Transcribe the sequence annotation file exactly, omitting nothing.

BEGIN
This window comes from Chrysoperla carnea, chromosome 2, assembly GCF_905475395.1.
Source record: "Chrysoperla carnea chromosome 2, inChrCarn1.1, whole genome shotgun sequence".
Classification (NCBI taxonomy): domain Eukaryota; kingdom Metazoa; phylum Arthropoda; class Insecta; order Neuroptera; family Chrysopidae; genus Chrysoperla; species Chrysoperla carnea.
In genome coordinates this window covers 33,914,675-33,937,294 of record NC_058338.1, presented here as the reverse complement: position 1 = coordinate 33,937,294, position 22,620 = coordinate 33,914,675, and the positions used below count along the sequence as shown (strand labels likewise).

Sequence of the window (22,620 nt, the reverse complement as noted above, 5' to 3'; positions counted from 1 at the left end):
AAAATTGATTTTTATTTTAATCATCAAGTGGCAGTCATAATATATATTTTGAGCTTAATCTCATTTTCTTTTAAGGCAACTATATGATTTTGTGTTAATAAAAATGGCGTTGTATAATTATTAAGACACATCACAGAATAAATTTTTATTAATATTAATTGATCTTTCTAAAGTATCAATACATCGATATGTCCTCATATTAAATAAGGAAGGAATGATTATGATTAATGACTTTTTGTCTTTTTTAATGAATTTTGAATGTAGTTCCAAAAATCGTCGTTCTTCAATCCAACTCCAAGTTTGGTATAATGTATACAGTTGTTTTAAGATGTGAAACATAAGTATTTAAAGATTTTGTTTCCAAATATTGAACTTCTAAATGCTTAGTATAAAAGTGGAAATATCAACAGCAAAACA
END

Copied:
This window comes from Chrysoperla carnea, chromosome 2, assembly GCF_905475395.1.
Source record: "Chrysoperla carnea chromosome 2, inChrCarn1.1, whole genome shotgun sequence".
Classification (NCBI taxonomy): domain Eukaryota; kingdom Metazoa; phylum Arthropoda; class Insecta; order Neuroptera; family Chrysopidae; genus Chrysoperla; species Chrysoperla carnea.
In genome coordinates this window covers 33,914,675-33,937,294 of record NC_058338.1, presented here as the reverse complement: position 1 = coordinate 33,937,294, position 22,620 = coordinate 33,914,675, and the positions used below count along the sequence as shown (strand labels likewise).

Sequence of the window (22,620 nt, the reverse complement as noted above, 5' to 3'; positions counted from 1 at the left end):
AAAATTGATTTTTATTTTAATCATCAAGTGGCAGTCATAATATATATTTTGAGCTTAATCTCATTTTCTTTTAAGGCAACTATATGATTTTGTGTTAATAAAAATGGCGTTGTATAATTATTAAGACACATCACAGAATAAATTTTTATTAATATTAATTGATCTTTCTAAAGTATCAATACATCGATATGTCCTCATATTAAATAAGGAAGGAATGATTATGATTAATGACTTTTTGTCTTTTTTAATGAATTTTGAATGTAGTTCCAAAAATCGTCGTTCTTCAATCCAACTCCAAGTTTGGTATAATGTATACAGTTGTTTTAAGATGTGAAACATAAGTATTTAAAGATTTTGTTTCCAAATATTGAACTTCTAAATGCTTAGTATAAAAGTGGAAATATCAACAGCAAAACA